Last modified: April 12, 2020, 7:07 a.m.
S. formicaeformis is a very common species throughout Belgium.
S. formicaeformis is a rather small species (14–24 mm). The bright red wingtips, the large transparent areas on the forewings and the single red band on the abdomen make this species very distinguishable. The proboscis is, as in all species of this genus, well developed and functional.
The males are very well attracted to the pheromone developed for this species and are best lured in early afternoon although the optimal time span is very weather dependent.
In most cases only short galleries are constructed.
The eggs are sometimes deposited on a twig of the hostplant but in most cases they are laid near damaged parts of the trunk or twigs. The females appear to prefer cancerous swellings, both on trunks and twigs for ovipositing. These often very irregularly formed swellings are in most cases caused by Agrobacterium tumefasciens, a soil bacterium. Here, the larvae live in rather short galleries between dead and living parts of this so called 'crown gall'. Occasionally, when there is no living tissue available anymore in smaller galls on branches or twigs , the larvae leave the gall and make longer galleries in the twig. Often the galls show pecking traces caused by birds, in many cases various tit species or sometimes woodpeckers.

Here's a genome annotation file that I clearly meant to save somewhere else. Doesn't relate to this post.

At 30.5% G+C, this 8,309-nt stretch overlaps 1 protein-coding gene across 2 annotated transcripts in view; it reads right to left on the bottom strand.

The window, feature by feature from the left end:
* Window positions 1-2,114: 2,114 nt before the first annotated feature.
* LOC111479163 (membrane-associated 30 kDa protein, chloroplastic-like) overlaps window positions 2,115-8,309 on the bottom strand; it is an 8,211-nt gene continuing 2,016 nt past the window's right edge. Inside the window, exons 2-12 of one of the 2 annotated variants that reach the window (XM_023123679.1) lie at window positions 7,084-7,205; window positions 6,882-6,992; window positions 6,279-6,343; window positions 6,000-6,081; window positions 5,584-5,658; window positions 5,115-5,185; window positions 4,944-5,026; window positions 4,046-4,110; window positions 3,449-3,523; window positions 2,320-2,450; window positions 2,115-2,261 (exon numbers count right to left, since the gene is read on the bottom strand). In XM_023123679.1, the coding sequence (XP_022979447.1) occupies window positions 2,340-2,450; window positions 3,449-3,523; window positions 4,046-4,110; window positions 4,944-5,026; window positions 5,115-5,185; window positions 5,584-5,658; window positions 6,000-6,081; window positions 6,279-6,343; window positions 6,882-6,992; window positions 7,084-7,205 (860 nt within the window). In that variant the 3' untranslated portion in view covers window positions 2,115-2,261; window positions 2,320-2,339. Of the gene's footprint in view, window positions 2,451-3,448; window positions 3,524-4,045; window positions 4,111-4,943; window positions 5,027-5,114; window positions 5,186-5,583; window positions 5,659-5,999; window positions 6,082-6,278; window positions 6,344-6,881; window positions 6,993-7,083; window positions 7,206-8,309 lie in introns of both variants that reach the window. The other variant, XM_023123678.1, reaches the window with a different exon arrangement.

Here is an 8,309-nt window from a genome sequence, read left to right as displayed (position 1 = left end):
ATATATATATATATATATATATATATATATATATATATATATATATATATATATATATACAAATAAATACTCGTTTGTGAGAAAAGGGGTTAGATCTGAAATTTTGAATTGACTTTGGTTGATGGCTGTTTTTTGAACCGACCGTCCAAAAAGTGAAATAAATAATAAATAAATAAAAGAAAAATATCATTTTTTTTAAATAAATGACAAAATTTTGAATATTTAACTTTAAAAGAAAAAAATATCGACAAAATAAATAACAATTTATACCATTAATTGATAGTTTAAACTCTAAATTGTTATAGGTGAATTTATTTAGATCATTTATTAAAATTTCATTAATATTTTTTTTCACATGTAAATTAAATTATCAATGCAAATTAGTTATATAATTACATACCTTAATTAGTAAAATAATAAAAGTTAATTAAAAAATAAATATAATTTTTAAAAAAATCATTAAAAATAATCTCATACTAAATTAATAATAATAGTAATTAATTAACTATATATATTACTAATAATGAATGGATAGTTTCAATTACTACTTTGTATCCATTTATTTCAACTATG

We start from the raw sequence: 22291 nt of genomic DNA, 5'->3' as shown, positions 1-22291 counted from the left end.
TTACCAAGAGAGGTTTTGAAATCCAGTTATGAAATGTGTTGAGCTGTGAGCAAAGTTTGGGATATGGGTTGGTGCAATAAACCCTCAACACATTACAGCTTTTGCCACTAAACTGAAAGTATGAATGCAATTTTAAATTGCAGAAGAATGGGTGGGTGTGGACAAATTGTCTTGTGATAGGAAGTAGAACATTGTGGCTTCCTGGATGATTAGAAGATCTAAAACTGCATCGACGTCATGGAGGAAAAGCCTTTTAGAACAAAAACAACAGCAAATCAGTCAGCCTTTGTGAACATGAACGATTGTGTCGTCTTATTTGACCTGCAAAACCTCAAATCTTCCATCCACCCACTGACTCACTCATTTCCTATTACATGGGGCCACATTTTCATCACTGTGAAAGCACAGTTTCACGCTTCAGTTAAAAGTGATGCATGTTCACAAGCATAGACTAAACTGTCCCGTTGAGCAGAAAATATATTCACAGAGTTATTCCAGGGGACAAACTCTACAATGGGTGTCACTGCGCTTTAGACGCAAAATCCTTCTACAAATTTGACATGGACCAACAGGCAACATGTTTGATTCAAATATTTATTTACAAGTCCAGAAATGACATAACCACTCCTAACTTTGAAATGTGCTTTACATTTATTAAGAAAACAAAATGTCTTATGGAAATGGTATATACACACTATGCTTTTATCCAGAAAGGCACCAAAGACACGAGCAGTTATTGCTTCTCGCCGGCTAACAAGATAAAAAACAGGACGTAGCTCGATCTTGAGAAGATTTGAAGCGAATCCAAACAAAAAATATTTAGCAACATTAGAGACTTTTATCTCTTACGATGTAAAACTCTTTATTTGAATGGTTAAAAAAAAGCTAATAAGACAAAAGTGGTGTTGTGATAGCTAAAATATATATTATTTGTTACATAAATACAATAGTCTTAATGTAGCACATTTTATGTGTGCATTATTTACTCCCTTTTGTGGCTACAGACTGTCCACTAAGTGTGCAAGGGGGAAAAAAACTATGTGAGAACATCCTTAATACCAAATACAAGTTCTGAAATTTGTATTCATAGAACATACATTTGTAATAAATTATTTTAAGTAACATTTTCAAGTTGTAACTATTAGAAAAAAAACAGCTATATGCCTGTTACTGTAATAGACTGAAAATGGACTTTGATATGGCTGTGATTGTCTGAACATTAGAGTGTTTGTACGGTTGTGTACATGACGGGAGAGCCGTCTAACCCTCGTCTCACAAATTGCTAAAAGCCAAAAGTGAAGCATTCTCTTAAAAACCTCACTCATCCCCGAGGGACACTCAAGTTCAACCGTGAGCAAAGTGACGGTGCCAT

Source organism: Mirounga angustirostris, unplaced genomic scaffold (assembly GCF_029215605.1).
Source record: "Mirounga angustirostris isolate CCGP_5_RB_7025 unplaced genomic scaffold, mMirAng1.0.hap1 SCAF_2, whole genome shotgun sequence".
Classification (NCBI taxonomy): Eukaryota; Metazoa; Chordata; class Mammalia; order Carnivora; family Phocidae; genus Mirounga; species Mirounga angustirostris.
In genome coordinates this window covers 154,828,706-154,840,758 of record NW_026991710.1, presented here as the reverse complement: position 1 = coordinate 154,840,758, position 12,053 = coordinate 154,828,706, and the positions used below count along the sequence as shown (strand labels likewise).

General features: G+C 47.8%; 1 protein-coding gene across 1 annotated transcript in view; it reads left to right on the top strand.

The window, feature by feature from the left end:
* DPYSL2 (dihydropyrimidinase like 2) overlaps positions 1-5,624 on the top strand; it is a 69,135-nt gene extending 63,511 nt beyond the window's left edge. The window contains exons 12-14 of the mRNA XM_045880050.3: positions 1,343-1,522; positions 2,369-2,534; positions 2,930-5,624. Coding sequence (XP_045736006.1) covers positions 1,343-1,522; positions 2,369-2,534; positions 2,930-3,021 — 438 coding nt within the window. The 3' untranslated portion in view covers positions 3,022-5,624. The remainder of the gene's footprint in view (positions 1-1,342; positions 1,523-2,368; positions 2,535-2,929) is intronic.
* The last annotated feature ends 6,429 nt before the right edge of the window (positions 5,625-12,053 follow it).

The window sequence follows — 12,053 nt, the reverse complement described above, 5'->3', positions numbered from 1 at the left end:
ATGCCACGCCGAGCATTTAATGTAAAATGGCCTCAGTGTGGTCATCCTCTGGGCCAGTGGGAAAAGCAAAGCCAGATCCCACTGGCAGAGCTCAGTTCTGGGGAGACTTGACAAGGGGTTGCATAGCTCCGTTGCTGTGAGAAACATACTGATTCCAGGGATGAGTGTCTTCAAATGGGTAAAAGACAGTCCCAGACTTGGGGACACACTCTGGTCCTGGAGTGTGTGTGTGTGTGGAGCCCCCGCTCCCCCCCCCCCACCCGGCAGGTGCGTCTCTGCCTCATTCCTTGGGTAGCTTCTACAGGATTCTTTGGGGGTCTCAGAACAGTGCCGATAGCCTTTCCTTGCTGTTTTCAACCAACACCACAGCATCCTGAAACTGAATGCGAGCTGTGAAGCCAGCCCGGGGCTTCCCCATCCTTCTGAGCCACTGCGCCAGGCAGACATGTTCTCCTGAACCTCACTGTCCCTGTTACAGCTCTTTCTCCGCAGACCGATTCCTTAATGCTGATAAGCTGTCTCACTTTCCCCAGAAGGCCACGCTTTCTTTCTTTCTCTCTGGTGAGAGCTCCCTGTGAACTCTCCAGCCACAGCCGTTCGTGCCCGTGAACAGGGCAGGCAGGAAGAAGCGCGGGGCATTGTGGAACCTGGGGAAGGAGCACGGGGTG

After the hibernation, that takes place inside the gallery, the caterpillars construct an exit gallery to the surface of the bark, leaving a thin layer of wood as a separation with the outside world. Parasitism by flies (mostly Tachinidae) or wasps (mostly Ichneumonidae) can be considerable.
Pupation takes place in a cocoon made from gnawed plant particles spun together. On hatching, the pupa works its way out through the cocoon and remaining thin bark layer. At the relative low altitudes in Belgium the development always completes in one year.
The adults fly from May till the end of August. Occasionally, a few specimens can still be observed in the beginning of September.
The larva develops inside the trunks, stems, branches and twigs of various Salix species.
S. formicaeformis occurs in virtual all places where the hostplant Salix spp. occurs. Therefore swamps, and in general biotopes in the neighbourhood of water, are the preferred habitat of this species.